China: Weird schools rules under fire

Children at a Guangdong province school in 2008
Image caption This sort of scene wouldn't happen in some schools

Weird school rules - such as bans on eating watermelons in dorms, or on boys standing less than 50cm (20in) from girls - are coming under fire in China.

Newspapers are highlighting them in an official campaign to lift petty restrictions on students. Most focus on regulations hindering contact between the sexes, such as the half-metre rule at a Hangzhou secondary. In the case of Chunhui High School in Wenzhou, the ban on "maintaining very close relationships" applies to students of the same sex, Hong Kong's Pheonix TV reports. Headmaster Sulian Fu told the Wenzhou City News it prevents "harmful school romances", but the heavyweight China Youth Daily chides him that it "stunts the normal friendships so important for personal development".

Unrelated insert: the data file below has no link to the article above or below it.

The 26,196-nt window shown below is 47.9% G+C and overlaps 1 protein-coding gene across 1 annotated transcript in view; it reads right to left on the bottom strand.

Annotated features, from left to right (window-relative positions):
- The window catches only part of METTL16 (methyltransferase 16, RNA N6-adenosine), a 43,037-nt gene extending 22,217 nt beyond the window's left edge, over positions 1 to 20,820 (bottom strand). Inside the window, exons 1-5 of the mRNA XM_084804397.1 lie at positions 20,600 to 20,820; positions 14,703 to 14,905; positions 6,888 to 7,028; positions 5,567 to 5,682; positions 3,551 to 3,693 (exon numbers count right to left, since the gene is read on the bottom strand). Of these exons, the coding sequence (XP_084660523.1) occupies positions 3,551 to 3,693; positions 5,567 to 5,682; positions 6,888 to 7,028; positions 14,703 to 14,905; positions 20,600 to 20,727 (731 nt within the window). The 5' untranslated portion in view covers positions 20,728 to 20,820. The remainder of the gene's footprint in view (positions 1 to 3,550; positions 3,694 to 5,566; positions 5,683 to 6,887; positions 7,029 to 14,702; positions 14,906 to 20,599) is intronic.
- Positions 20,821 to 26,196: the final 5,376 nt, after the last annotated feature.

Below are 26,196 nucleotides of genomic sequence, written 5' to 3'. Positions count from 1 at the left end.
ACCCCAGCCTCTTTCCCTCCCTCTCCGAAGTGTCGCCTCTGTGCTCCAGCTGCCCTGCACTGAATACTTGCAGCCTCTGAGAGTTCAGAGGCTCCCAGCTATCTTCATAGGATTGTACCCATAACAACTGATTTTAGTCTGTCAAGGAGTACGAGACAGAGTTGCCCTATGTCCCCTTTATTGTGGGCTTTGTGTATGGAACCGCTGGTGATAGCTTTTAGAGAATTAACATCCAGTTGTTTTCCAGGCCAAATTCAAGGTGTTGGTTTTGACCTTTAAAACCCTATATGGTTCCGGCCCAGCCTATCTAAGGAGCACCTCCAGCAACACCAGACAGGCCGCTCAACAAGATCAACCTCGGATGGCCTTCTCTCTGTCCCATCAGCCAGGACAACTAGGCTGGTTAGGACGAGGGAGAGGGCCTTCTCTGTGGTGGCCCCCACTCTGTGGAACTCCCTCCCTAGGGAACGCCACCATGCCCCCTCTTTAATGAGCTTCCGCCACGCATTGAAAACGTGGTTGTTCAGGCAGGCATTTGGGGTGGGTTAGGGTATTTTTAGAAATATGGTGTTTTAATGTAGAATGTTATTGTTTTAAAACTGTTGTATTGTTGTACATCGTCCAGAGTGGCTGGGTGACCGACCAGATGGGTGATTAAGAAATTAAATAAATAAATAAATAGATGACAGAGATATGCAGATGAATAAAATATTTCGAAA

In contrast, a school in Henan province forces children to mix together in groups of at least five. Education specialist Chu Zhaohui reportedly calls this a throwback to the collectivist Cultural Revolution, but Professor Yang Dongping cautions against overreacting to local exceptions. "These rules are bizarre, and I find them puzzling. But they do not represent the mainstream," he told the South China Morning Post. Teachers don't escape the regulations either, it seems, with some schools reportedly banning them from wearing black stockings.

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